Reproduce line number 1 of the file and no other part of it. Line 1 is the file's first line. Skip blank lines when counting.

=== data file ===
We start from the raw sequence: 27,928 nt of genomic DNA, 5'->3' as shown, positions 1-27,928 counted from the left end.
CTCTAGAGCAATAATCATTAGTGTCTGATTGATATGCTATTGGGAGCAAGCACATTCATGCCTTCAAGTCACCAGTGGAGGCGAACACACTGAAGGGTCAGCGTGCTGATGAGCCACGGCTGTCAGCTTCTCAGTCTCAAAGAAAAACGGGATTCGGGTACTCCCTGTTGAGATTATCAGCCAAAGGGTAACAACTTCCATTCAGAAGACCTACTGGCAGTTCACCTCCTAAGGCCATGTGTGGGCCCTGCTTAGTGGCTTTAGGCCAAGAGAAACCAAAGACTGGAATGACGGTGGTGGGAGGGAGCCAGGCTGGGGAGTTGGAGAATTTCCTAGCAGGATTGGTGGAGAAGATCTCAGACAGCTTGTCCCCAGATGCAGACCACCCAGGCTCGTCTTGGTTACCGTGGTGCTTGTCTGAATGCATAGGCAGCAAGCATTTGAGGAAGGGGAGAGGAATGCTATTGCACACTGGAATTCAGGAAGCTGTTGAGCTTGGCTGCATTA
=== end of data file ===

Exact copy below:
We start from the raw sequence: 27,928 nt of genomic DNA, 5'->3' as shown, positions 1-27,928 counted from the left end.